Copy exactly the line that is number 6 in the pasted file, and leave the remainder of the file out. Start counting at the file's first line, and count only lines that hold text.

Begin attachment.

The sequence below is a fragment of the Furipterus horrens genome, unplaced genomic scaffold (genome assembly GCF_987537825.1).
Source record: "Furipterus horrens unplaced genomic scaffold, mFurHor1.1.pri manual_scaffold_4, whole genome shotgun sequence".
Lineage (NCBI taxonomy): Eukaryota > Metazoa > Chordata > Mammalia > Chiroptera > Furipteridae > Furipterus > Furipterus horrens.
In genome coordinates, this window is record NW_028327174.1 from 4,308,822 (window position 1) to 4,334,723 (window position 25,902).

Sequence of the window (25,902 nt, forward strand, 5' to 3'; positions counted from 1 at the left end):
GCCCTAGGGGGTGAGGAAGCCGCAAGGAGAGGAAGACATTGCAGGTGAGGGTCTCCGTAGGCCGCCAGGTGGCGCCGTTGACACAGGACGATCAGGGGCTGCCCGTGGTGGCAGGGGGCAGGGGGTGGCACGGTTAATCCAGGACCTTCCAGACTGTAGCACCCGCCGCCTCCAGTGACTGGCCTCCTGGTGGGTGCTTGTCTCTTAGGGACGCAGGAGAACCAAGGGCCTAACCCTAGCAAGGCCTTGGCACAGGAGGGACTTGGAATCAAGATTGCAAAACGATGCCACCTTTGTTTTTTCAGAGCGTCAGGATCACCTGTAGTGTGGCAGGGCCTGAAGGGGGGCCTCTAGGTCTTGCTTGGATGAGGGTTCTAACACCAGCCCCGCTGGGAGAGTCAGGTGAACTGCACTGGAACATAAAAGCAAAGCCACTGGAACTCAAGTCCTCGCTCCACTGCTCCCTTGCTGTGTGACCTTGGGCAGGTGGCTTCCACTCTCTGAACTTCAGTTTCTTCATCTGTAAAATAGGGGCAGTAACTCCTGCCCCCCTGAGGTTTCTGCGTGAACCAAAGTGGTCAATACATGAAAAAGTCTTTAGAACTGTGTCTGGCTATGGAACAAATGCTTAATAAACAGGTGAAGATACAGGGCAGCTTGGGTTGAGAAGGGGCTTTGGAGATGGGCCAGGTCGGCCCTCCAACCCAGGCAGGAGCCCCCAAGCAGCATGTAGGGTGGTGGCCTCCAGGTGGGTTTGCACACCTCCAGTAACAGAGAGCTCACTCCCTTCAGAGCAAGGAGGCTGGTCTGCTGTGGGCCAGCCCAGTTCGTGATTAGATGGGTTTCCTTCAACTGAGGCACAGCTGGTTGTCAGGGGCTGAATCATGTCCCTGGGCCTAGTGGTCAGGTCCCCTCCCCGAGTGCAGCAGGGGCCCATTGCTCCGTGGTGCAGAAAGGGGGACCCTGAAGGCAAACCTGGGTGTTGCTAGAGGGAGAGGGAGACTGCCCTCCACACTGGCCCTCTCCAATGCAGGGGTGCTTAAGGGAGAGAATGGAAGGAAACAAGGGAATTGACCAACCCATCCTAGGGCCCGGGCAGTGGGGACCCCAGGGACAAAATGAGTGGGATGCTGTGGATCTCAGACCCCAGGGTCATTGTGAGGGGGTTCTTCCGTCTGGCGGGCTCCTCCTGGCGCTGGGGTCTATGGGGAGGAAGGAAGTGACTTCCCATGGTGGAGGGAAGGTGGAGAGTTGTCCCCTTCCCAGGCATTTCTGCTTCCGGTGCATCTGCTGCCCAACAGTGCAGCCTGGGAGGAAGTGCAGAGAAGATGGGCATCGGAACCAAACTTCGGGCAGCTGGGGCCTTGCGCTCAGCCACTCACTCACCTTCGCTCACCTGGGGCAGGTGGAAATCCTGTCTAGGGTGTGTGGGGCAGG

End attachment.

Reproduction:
GCCCTAGGGGGTGAGGAAGCCGCAAGGAGAGGAAGACATTGCAGGTGAGGGTCTCCGTAGGCCGCCAGGTGGCGCCGTTGACACAGGACGATCAGGGGCTGCCCGTGGTGGCAGGGGGCAGGGGGTGGCACGGTTAATCCAGGACCTTCCAGACTGTAGCACCCGCCGCCTCCAGTGACTGGCCTCCTGGTGGGTGCTTGTCTCTTAGGGACGCAGGAGAACCAAGGGCCTAACCCTAGCAAGGCCTTGGCACAGGAGGGACTTGGAATCAAGATTGCAAAACGATGCCACCTTTGTTTTTTCAGAGCGTCAGGATCACCTGTAGTGTGGCAGGGCCTGAAGGGGGGCCTCTAGGTCTTGCTTGGATGAGGGTTCTAACACCAGCCCCGCTGGGAGAGTCAGGTGAACTGCACTGGAACATAAAAGCAAAGCCACTGGAACTCAAGTCCTCGCTCCACTGCTCCCTTGCTGTGTGACCTTGGGCAGGTGGCTTCCACTCTCTGAACTTCAGTTTCTTCATCTGTAAAATAGGGGCAGTAACTCCTGCCCCCCTGAGGTTTCTGCGTGAACCAAAGTGGTCAATACATGAAAAAGTCTTTAGAACTGTGTCTGGCTATGGAACAAATGCTTAATAAACAGGTGAAGATACAGGGCAGCTTGGGTTGAGAAGGGGCTTTGGAGATGGGCCAGGTCGGCCCTCCAACCCAGGCAGGAGCCCCCAAGCAGCATGTAGGGTGGTGGCCTCCAGGTGGGTTTGCACACCTCCAGTAACAGAGAGCTCACTCCCTTCAGAGCAAGGAGGCTGGTCTGCTGTGGGCCAGCCCAGTTCGTGATTAGATGGGTTTCCTTCAACTGAGGCACAGCTGGTTGTCAGGGGCTGAATCATGTCCCTGGGCCTAGTGGTCAGGTCCCCTCCCCGAGTGCAGCAGGGGCCCATTGCTCCGTGGTGCAGAAAGGGGGACCCTGAAGGCAAACCTGGGTGTTGCTAGAGGGAGAGGGAGACTGCCCTCCACACTGGCCCTCTCCAATGCAGGGGTGCTTAAGGGAGAGAATGGAAGGAAACAAGGGAATTGACCAACCCATCCTAGGGCCCGGGCAGTGGGGACCCCAGGGACAAAATGAGTGGGATGCTGTGGATCTCAGACCCCAGGGTCATTGTGAGGGGGTTCTTCCGTCTGGCGGGCTCCTCCTGGCGCTGGGGTCTATGGGGAGGAAGGAAGTGACTTCCCATGGTGGAGGGAAGGTGGAGAGTTGTCCCCTTCCCAGGCATTTCTGCTTCCGGTGCATCTGCTGCCCAACAGTGCAGCCTGGGAGGAAGTGCAGAGAAGATGGGCATCGGAACCAAACTTCGGGCAGCTGGGGCCTTGCGCTCAGCCACTCACTCACCTTCGCTCACCTGGGGCAGGTGGAAATCCTGTCTAGGGTGTGTGGGGCAGG